Tommy Makem was an Irish singer and musician who had a successful solo career, a recording partnership with Liam Clancy.
He was also a member of the 1960s traditional band the Clancy Brothers and Tommy Makem.
He had a charismatic stage presence and had a great bond with his audiences.
He was a hugely talented songwriter and wrote songs such as Four Green Fields, Winds of the Morning, The Winds of Freedom and many more that became Irish folk circuit classics.
He became known around the world as the Godfather of Irish music. Many traditional folk fans also dubbed him the ‘Modern day Bard of Armagh’.
Early love of folk music
He was born in Keady, Co Armagh and came from a musical family. His father was a fiddle player and his mother was Sarah Makem, a well known singer and song collector who often featured on Irish and British radio programmes.
His brother and sister were also musicians. When he was a child he sang in the church choir but he was also a fan of traditional Irish folk songs.
As he was growing up he studied various musical instruments and was accomplished on the banjo, guitar, tin whistle and bagpipes.
As a youngster he had a number of odd jobs including working in a bar, as a clerk in a garage and a correspondent for the local newspaper. However, there were very few opportunities for him in Ireland, and he began to look towards America.
The Clancy Brothers and Tommy Makem
In the early 1950s, Makem had a chance meeting with a budding young actor called Liam Clancy. It was a meeting that was to change his life.
Clancy was touring Ireland at the time with American heiress Diane Hamilton who was collecting Irish folk songs. She called in on Tommy Makem’s mother Sarah who was a renowned expert on Irish music.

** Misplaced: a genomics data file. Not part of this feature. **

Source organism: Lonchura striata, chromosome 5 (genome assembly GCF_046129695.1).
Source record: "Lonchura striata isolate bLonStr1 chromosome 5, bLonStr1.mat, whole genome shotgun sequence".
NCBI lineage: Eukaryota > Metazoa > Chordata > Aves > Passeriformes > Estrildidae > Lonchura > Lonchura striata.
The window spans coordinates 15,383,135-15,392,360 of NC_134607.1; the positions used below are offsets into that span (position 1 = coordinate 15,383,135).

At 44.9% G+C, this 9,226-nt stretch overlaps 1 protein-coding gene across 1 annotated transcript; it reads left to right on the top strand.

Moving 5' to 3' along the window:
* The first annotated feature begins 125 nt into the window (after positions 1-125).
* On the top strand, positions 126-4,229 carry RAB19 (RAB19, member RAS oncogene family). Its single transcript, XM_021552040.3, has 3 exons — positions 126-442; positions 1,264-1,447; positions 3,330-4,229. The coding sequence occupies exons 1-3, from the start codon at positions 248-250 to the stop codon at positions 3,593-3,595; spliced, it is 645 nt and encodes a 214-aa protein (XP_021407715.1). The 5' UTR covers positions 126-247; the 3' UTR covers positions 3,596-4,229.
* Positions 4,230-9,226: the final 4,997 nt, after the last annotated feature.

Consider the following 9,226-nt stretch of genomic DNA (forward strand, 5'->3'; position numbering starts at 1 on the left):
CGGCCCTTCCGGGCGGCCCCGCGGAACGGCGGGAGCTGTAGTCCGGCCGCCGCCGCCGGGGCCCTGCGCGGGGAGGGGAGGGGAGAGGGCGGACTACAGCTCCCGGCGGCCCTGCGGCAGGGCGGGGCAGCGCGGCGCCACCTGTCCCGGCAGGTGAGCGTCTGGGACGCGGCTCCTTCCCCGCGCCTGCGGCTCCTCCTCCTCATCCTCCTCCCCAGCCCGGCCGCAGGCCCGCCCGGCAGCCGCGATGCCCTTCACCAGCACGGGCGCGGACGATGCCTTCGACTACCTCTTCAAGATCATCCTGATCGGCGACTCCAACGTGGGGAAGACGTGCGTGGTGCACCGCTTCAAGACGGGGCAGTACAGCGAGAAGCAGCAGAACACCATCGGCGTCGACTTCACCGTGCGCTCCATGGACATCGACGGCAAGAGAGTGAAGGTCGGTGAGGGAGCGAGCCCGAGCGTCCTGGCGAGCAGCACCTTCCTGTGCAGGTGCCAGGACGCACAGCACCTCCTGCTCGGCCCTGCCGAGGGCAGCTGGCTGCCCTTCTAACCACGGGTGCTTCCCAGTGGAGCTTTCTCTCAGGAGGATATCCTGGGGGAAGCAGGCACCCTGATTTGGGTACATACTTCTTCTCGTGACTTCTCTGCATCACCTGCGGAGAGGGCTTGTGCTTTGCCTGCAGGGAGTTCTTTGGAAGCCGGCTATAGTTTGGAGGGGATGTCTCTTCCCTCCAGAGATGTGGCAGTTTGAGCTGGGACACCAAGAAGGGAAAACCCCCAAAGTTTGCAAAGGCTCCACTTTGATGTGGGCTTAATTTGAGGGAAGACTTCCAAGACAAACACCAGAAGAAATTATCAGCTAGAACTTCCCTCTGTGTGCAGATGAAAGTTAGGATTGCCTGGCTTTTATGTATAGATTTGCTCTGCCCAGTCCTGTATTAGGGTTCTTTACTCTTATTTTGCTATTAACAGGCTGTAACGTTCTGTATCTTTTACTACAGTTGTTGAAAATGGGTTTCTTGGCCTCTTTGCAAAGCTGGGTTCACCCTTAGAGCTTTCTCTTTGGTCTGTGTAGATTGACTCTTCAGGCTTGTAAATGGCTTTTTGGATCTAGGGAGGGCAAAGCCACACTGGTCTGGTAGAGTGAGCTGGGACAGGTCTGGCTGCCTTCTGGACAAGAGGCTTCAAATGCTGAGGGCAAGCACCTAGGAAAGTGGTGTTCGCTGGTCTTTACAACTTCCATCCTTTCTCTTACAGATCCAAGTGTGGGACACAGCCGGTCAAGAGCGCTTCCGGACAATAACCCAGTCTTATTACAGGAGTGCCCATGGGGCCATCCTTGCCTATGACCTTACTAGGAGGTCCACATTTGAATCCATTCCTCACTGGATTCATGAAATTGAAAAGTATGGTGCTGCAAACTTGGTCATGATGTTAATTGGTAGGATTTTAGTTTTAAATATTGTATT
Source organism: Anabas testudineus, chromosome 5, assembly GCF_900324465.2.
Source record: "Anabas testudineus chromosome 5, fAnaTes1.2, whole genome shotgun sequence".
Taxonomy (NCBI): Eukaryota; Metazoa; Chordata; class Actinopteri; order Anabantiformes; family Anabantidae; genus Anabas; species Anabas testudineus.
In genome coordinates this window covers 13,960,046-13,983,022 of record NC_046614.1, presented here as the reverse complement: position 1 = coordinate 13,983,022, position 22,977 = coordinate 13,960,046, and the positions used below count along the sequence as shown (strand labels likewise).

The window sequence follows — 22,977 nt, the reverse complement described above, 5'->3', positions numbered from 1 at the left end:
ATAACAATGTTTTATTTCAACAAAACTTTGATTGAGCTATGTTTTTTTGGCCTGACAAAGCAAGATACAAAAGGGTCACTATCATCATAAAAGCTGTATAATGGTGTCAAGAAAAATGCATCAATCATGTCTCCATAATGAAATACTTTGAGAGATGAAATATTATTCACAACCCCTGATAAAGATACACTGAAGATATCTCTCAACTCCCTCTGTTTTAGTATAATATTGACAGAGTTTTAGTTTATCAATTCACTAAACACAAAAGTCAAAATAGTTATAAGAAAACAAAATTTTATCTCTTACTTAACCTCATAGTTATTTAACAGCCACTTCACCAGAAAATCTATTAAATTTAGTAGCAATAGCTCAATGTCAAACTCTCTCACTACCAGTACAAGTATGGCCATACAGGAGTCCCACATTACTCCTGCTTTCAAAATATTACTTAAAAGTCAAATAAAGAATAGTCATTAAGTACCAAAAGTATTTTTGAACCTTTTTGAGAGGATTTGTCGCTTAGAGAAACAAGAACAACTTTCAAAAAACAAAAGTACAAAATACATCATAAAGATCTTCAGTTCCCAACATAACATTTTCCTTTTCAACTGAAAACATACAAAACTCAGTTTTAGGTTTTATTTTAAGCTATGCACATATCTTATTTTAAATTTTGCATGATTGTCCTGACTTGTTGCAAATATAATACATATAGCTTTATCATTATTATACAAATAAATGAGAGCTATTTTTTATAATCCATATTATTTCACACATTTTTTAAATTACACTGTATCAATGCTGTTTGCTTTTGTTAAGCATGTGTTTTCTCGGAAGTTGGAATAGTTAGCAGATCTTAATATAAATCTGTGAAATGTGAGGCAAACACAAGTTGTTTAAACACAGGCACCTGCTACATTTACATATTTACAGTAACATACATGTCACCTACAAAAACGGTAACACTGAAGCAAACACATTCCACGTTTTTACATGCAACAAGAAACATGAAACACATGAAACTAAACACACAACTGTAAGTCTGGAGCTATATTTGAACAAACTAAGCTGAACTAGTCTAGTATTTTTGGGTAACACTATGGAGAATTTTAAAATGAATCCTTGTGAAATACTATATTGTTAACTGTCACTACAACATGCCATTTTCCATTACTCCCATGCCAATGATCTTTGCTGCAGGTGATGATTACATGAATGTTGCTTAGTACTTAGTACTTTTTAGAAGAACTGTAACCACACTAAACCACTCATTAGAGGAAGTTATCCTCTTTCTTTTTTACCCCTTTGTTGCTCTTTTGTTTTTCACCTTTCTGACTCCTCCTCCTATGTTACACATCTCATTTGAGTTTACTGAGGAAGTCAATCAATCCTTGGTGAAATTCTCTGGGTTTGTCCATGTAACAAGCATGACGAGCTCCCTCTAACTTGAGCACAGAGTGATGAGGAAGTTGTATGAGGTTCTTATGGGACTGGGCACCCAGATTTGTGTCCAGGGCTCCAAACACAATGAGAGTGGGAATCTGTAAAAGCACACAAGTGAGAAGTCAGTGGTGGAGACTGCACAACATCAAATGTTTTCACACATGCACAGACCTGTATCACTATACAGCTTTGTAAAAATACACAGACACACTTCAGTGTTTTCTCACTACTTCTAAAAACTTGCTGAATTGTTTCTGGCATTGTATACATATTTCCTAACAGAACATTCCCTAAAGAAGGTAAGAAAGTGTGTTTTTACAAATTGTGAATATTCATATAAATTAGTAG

The young Clancy and Makem hit it off immediately. The two men chatted and found they both had an ambition to go to seek their fortunes in America. They agreed to meet up once they got there.
Chasing the American dream – from actor to singer
A few years, later they did exactly that when they started singing Irish songs together in the emerging folk clubs of New York.
Makem had originally wanted to be an actor rather than a singer but his performances with Liam and the other Clancy Brothers were so popular that he teamed up with them to form The Clancy Brothers and Tommy Makem.
The group quickly became leading lights in the New York folk scene and were signed to Columbia records in 1961.
They were a huge success in the 1960s and appeared on the most watched TV shows in the States such as The Tonight Show and The Ed Sullivan Show. They also played in some of the most prestigious venues in the world including Carnegie Hall in New York and London’s Royal Albert Hall. They even performed for President Kennedy.
They released several albums, most notably, Isn’t It Grand Boys, which reached no 22 in the UK charts.
Forming a duo with Liam Clancy